Sunday, January 30, 2011

Setting Up a Plan - sitting stright in front

       When we enter college, we set out a path, but never realize our college education will help us in other ways we never thought possible. That is another value of a college education. People get caught up that it is to get better job, or that it gives you a trade skill. It really is educating you to critically think, to have some insight to what ever comes your way in life and to problem solve.

        Learning the science of Positive Reinforcement training has been humbling and frustrating at the same time. Here I have a Bachelor's degree in Zoology, a science, but yet, I get lost in the terminology of Positive Reinforcement training. Over the past fifteen years I have had to be very patient with myself and teach myself a different way. The arrogance on the Internet doesn't help. But, as long as I keep focused what I learned in Chicken Camp and apply it, it really does all come together.

        My next step is my training plan. Over the years getting lazy, I now reinforce any behavior. This is not clean training and certainly not focused. How can anyone shape a behavior if you are all over the place? Stick to just one criteria, focus on that only and watch the behavior you are striving and channeling come alive and strong.

        So this is where I am right now. Focusing on one behavior. That is, sitting straight and square in front of me after a recall. This is one of the exercises in competition obedience. Mickey is now 6 years old and has developed sloppy sits in front of me. To the average person they are not considered sloppy sits, but to the world of competition obedience they are sloppy sits. His hip shifts to one side and is not in front of me. When I shape this behavior in a session, he will then sit straight in front of me. If I let two days go without shaping this behavior, he goes back to his old habit of being slightly sideways to me.

         So the criteria is straight in front of me. Then I say "YES!" and throw the branch. Mickey has an obsession with twigs and small branches, so I use that for a reinforcement. I had to since he just doesn't want to leave them alone, so instead of fighting against the grain, use that to my advantage. Because he's obsessed, he isn't focusing on his training, so I shape him. I need to shape him in all kinds of environments. Calm, inside the house we use food, outside with twigs, we use the twigs. At practice with friends I use food. If Mickey shifts and moves his body straight in front of me, I click/treat or say "YES!" and throw the Kong or twig.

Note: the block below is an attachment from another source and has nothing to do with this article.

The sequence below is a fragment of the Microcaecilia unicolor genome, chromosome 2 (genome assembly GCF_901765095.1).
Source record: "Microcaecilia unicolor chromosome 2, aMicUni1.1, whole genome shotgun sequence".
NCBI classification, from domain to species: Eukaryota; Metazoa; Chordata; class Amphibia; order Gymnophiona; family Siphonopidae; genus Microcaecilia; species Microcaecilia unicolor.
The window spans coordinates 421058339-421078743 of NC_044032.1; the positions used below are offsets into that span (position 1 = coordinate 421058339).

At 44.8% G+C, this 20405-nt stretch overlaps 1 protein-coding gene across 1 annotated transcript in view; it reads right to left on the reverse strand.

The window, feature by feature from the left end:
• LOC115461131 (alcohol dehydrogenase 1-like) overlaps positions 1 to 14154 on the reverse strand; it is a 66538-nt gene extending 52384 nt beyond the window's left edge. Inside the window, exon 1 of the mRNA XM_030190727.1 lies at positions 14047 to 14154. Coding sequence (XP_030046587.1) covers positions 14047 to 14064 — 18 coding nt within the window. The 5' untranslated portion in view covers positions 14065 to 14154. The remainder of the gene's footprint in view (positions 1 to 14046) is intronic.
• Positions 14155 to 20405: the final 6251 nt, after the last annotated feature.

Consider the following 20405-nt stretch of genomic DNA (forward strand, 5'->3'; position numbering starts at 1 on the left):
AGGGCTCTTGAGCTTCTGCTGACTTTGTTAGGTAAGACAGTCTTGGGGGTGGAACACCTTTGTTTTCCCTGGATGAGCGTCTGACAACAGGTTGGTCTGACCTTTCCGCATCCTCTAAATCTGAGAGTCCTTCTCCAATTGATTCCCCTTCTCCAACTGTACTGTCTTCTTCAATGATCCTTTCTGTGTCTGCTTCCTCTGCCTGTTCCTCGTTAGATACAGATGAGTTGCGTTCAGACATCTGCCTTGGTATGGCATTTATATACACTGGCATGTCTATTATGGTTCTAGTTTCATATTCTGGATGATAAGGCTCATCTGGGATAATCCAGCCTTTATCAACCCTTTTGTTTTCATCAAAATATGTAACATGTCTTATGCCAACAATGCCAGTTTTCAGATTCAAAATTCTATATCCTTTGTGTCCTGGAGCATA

Since we are changing old habits, this will take longer than if he was a young puppy learning this behavior.

Wednesday, January 19, 2011

My Darling Mickey

      For over twenty years I have wanted to focus showing a talent with my dogs. Talent where I can show how well my dogs and I work together in tested precision. By this I mean, compete in a dog sport and be able to perform a beautiful dance with my dog. I've done herding, Agility, Flyball, Canine Freestyle Dance and even tried Search and Rescue. However, not to any advance level. I only dabbled. I have trained my own hearing dogs, which is not competition, but life work. I attended several conferences about canine behavior, training canines and even training chickens to get better at training canines. I have been a licensed veterinary technician, worked in many veterinary hospitals, worked at a dog kennel and for a dog groomer. I also got my Bachelor's degree in Zoology. It is obvious that I have done a lot of work with animals and dogs, but I have never been keenly serious in showing a talent.

        I originally wanted to compete in competition obedience, but I felt it too rigid in my early years. Since then I have changed my ideas and decided to go forward. However, my idea of how to approach this precision training has changed drastically. Currently, I have a dog who I think has great potential in competition obedience. It is mostly due that I need an easy dog since I'm new to the competitive world. I understand concepts of training, but as one great teacher, Bob Bailey, has taught, training is a mechanical skill. You get good by doing it. The reading and learning about it is to set the foundation for the mechanical part. I do agree with Morten Egtvedt and Cecilie Køste that "....9 out of 10 clicker trainers use the technology poorly!" There is a lot of watered down poor information out there. I'm so fortunate that I have had the opportunity to take a Chicken Camp seminar with Bob and Marian Bailey. They really teach the science. All my years I found I learned sloppy skills. Learning with the Baileys brought me light years beyond anything I have ever learned.

       I have learned the correct skills, but have gotten horribly lazy over the years. I have the knowledge, now it is time to put it into a mechanical skill. This is what I am setting out to do. Do the trial and errors, think about what I'm doing, plan, take records and learn from myself. My biggest pitfall in all my training has been not training. It has been a huge hurdle. I enjoy doing it, but for some reason, I'm not moving through. Now is the time to do so. My desire is there, but not my action. This blog is about my journey in taking my 23 years of training dogs to action since the past handful of years, I have lost myself. Now I'm going to get back on track. I have a wealth of knowledge and need to put it to use before more is forgotten. This is my story with getting Mickey and myself in the ring.